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How VPNs are helping people protect their privacy

As long as people have been going online to explore the internet, there have been bad folks out there looking to ruin that experience. We have all, at some time or another, probably been hit with some sort of virus. Using antivirus software to combat that issue is now a common practice, with the vast majority of new computers coming with some sort of antivirus suite already installed. Things are a little more different nowadays, though, as an antivirus may not be able to protect you from prying eyes intent on seeing what you are up to online.

It’s not just hackers and identity thieves that we need to be concerned about in that regard, as major corporations and the government also want to know what you are up to from the moment you open your browser. It can all start to feel a little bit invasive, but the good news is that there is a way to keep those prying eyes out of your business. Installing a virtual private network (VPN) on your computer immediately adds a military grade level of privacy to your browsing experience but how does it work?

A VPN works inside of a larger network and encrypts all your date while also concealing your identity. In many cases, you can actually choose a location to display while you surf. You may well be sitting in your office in Atlanta, but make it seem as though you are actually somewhere in the heart of England. As well as being confusing to those looking to track your every move, it also makes it possible for you to access websites and entertainment that are only available to people in a certain part of the world. Want to binge-watch those British TV shows online? Simply set your VPN to show that you are located in the UK.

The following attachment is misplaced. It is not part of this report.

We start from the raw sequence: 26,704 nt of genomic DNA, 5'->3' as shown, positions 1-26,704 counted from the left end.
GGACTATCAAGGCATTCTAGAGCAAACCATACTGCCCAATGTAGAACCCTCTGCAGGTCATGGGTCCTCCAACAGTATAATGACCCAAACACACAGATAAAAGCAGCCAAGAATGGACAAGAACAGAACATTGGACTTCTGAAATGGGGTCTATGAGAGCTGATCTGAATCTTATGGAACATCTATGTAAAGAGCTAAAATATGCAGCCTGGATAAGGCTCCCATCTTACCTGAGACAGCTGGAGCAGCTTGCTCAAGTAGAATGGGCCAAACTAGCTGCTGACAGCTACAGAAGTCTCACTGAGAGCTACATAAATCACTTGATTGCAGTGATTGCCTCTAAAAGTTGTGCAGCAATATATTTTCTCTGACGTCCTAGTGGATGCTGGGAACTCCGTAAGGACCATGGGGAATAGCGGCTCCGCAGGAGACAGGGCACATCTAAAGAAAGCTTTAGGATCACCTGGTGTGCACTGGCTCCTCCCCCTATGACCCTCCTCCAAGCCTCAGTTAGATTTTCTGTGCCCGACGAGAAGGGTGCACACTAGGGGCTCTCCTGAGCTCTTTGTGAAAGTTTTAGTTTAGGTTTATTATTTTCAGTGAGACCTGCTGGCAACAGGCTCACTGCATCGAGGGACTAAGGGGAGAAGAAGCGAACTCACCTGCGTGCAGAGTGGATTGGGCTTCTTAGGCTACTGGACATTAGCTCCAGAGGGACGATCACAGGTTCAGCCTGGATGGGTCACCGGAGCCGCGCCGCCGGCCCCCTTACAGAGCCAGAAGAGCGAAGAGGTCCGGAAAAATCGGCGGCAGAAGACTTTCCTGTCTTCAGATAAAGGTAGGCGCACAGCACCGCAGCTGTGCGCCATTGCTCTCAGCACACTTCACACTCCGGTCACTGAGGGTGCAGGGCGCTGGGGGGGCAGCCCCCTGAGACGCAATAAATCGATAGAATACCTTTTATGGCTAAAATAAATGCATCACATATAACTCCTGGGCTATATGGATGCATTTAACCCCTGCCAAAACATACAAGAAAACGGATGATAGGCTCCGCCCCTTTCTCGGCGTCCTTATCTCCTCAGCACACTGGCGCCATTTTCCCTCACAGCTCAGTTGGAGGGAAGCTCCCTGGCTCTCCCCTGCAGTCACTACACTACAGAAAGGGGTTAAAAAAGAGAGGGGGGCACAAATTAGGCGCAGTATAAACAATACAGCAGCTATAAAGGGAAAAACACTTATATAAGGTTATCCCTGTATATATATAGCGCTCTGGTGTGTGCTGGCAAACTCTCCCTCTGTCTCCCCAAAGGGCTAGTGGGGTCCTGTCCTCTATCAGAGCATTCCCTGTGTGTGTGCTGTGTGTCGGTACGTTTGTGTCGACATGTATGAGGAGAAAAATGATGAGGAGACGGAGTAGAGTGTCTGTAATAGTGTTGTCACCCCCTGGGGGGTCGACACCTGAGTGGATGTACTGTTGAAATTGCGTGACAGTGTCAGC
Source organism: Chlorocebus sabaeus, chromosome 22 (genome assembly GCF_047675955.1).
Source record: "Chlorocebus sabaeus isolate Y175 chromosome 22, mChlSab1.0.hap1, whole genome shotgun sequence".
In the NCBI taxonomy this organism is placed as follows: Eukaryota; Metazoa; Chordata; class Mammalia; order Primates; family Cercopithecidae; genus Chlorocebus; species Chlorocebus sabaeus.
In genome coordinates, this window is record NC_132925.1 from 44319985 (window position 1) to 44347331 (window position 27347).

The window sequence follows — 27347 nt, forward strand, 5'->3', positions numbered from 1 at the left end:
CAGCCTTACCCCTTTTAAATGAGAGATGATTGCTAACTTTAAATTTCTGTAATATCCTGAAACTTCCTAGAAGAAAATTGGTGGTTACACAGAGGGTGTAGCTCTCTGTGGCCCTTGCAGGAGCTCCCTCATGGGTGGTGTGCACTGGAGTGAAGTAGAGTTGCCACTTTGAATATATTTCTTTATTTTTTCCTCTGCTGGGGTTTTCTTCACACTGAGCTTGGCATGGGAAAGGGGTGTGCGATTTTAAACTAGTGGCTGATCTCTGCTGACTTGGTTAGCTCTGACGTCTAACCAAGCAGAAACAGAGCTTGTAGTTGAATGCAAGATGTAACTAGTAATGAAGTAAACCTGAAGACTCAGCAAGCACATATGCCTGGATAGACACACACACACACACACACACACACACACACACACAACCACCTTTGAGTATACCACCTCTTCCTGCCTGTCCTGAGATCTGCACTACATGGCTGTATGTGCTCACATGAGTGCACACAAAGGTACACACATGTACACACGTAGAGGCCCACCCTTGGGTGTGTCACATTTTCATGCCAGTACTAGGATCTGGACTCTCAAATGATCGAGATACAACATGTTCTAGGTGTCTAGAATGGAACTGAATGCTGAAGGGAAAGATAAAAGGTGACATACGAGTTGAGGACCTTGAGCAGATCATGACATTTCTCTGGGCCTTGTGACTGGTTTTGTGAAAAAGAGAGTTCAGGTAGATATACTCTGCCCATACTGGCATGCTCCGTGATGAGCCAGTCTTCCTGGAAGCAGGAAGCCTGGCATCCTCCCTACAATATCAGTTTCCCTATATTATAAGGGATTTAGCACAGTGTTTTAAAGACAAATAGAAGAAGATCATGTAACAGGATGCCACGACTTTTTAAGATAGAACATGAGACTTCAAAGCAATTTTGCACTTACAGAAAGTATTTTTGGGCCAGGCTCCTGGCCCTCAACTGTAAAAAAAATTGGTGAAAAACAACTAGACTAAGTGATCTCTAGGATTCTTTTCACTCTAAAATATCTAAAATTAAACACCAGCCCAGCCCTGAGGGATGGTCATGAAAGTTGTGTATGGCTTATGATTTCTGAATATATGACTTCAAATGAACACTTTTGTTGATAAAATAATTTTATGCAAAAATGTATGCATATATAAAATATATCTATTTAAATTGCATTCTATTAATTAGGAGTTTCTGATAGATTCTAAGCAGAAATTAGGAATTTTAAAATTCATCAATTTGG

When you visit a website nowadays, cookies are placed on your PC to make it easier for those sites to recognize you when you return. While the argument is that these cookies help speed up your browsing process on commonly visited sites, there is a reason why you start seeing ads for items you have viewed on a completely different site once you start moving around the internet. Whichever way you slice it, you are looking at an invasion of privacy that can be stopped by simply installing a VPN. According to research from Best VPN, 31% of VPN users make use of a VPN to keep their anonymity online.

Perhaps the biggest threat to your privacy, outside of hackers, are the companies who provide your internet connection, Internet Service Provider’s (ISP’s) claim that they are not looking at what you do, but they know that there is money to be made from making your browsing history available to third-party sellers. By using a VPN, you can confuse the ISP’s and keep what you do online to yourself, which is exactly how it should be. If you are routinely going online without using a VPN, you are putting your data and privacy at risk.

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